Around my house, “old school” is one of the great compliments we can give. We are a volleyball family, and the best player in the history of the game (and new coach of the USA women’s team) is Karch Kiraly, who defines “old school” volleyball: good at every position, great at the basics, and willing to do whatever it takes to make the team better. When Karch called out our daughter, Cassidy, as “old school” on TV one time, well, that is as good as it gets. I only had a few hours to visit, but I get the sense that Tom Hoerr and New City School in St. Louis are “old school” in the same very good ways.
New City is a Prek-6th founded in 1969, and now with 350 students. They are racially, economically, and socially diverse with 36% students of color and about the same percentage (though not the same students) receiving financial aid. One more operating note: they have a strict performance pay structure for faculty. Employees are assessed annually on five areas of performance, and three annual sub-par evaluations in any area and contracts are not renewed. Seem tough? They also have a generous sabbatical program, many of the teachers are very long-serving, and the large faculty group I met with seems about as dedicated as can be to the mission and make-up of the school.
A lot of the success of this school has to do with intentionality, and what can be more intentional than a head who stays for more than 30 years? Tom is well known to many of you as a frequent speaker and a writer on the model of Multiple Intelligences for years. In fact, according to Tom, New City was the second school to adopt MI, and it forms the core of how and what they teach. In even the youngest grades, students self-reflect through the lens of MI, and teachers are confident that encouraging students to take risks is supported by their ability to express themselves along multiple pathways. What may be innovative for some schools has been in place a long time at New City.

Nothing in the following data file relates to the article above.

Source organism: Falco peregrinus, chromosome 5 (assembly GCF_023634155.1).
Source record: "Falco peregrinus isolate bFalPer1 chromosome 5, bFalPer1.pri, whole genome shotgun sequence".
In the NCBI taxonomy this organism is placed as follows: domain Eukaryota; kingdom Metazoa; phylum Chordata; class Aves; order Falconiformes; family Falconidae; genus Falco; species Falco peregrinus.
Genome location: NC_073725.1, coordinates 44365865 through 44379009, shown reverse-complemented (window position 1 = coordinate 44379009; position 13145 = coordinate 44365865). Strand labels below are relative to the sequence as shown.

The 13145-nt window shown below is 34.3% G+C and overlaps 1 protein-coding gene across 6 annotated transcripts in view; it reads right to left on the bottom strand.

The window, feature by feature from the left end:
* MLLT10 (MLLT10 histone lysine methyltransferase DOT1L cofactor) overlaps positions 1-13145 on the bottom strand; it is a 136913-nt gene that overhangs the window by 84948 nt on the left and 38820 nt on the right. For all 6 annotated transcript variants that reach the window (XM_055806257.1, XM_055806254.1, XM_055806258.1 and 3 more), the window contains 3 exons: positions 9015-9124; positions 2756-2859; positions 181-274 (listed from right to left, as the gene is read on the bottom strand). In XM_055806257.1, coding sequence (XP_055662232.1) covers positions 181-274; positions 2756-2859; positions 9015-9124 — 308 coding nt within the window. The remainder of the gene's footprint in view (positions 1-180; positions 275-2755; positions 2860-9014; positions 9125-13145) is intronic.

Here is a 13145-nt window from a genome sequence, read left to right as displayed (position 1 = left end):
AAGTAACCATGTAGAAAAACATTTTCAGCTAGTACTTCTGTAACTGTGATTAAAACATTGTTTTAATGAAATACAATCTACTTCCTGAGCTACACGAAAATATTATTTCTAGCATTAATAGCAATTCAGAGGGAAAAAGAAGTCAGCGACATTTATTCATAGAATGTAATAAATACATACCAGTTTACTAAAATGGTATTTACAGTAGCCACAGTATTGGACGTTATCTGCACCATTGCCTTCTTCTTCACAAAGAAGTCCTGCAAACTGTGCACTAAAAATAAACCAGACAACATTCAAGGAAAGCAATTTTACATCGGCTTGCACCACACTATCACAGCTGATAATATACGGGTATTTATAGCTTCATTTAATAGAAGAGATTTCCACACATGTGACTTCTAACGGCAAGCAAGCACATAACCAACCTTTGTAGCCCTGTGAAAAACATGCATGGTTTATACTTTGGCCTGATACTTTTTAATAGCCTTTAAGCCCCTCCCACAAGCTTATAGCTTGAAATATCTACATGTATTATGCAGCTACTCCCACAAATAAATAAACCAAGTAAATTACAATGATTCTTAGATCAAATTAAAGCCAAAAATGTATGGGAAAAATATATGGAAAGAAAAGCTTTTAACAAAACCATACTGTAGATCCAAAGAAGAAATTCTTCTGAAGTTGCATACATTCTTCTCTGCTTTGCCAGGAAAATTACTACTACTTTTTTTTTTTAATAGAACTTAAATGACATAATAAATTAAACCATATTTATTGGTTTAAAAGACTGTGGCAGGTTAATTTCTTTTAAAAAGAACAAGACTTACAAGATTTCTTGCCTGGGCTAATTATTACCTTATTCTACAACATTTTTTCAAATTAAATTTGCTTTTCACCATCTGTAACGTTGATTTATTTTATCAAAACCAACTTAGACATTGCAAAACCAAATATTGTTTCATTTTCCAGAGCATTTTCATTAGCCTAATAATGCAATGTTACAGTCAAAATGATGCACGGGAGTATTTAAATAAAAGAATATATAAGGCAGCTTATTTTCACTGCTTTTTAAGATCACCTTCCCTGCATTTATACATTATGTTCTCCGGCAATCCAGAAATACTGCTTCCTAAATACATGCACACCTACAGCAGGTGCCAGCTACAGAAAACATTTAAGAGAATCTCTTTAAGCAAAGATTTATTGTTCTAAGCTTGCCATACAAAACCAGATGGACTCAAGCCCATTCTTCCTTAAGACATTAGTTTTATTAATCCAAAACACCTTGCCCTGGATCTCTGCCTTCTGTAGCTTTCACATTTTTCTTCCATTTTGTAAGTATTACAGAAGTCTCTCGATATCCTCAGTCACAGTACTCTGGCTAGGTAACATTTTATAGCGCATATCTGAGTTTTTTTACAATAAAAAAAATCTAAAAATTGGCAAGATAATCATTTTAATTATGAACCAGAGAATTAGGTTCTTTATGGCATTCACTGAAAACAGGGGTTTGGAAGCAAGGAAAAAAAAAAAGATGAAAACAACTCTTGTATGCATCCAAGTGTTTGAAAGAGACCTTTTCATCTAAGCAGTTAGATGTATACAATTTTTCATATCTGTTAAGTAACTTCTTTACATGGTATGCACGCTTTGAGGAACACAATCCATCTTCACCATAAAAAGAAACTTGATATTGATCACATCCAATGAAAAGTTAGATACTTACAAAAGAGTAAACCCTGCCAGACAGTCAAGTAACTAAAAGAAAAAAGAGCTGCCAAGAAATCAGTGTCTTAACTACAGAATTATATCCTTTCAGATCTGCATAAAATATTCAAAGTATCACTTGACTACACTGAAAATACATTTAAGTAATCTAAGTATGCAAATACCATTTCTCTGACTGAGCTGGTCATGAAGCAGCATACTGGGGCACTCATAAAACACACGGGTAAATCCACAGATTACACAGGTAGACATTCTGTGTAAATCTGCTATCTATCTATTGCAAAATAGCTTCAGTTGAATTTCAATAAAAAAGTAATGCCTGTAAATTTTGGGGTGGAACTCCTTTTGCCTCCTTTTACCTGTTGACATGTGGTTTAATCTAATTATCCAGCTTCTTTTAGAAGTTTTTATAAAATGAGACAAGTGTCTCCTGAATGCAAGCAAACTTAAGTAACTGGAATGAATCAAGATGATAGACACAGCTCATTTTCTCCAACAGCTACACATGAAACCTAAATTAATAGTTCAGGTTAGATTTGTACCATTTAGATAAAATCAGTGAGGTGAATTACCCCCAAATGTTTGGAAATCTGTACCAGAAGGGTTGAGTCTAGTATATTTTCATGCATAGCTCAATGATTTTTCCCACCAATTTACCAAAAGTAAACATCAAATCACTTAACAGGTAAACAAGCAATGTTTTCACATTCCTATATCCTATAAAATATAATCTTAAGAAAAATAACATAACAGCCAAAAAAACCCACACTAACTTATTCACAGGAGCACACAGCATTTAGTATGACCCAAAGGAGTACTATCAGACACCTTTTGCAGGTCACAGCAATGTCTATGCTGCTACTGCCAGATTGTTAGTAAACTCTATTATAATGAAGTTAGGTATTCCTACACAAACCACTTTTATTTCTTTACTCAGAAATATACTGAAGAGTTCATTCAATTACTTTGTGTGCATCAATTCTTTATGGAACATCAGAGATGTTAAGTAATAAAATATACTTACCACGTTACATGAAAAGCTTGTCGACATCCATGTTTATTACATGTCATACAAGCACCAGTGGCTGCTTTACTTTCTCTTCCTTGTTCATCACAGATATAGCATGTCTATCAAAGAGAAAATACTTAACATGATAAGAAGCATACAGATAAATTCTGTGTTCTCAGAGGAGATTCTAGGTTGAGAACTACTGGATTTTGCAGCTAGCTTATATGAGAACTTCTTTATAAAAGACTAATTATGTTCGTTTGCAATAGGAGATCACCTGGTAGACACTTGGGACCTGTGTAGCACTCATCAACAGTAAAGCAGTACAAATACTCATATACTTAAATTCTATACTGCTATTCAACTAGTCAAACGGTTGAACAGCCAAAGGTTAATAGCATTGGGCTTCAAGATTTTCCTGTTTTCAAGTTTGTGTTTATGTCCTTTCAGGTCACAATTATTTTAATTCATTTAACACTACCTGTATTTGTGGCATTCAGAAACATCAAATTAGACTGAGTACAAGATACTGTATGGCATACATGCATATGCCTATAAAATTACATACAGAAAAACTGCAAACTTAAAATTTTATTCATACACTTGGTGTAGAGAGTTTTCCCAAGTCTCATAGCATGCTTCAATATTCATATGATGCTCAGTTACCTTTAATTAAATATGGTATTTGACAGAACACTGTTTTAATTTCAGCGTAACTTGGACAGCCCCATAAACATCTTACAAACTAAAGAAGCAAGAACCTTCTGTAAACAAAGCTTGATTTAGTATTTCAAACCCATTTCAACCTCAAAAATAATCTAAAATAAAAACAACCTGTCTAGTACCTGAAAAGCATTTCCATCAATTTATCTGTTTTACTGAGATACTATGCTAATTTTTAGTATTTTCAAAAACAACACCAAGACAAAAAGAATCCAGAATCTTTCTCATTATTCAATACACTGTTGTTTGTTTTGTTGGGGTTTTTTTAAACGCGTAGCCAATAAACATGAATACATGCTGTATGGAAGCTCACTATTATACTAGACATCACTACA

I asked Tom to summarize what is, and has been, at the stable core of New City’s success for so long. He did not hesitate: “Who you are is more important than what you know. The key at our school is the partnership between the teacher and the student.” They focus on giving the students a set of simple rules to live by, and deliver the message in the many ways in which children learn. Clearly they have been successful.
When we talked with the faculty, I asked about new and innovative programs. At New City the pace of change is thoughtful, as they have established their MI core over many years and don’t plan major deviations. They update programs after research and discussion through faculty committees. They have a strong, shared value proposition that is present along every hallway and in every room. As Tom put it, he thinks about what the school looks like at midnight when no one is there; they want it still to reflect their core values. (As one teacher pointed out, often one of them is on campus at midnight!)
Innovation is needed when an organization’s value proposition is fragile or in jeopardy. I get the sense that New City’s is not. They charge less than other schools, are frugal, and work hard to articulate the value of their school through their parent body to new families. They will innovate at a pace commensurate with the challenges they face and with the value of preserving that key relationship between teacher and student. They are good at the basics of that relationship. They do what it takes to make the team better. New City is old school!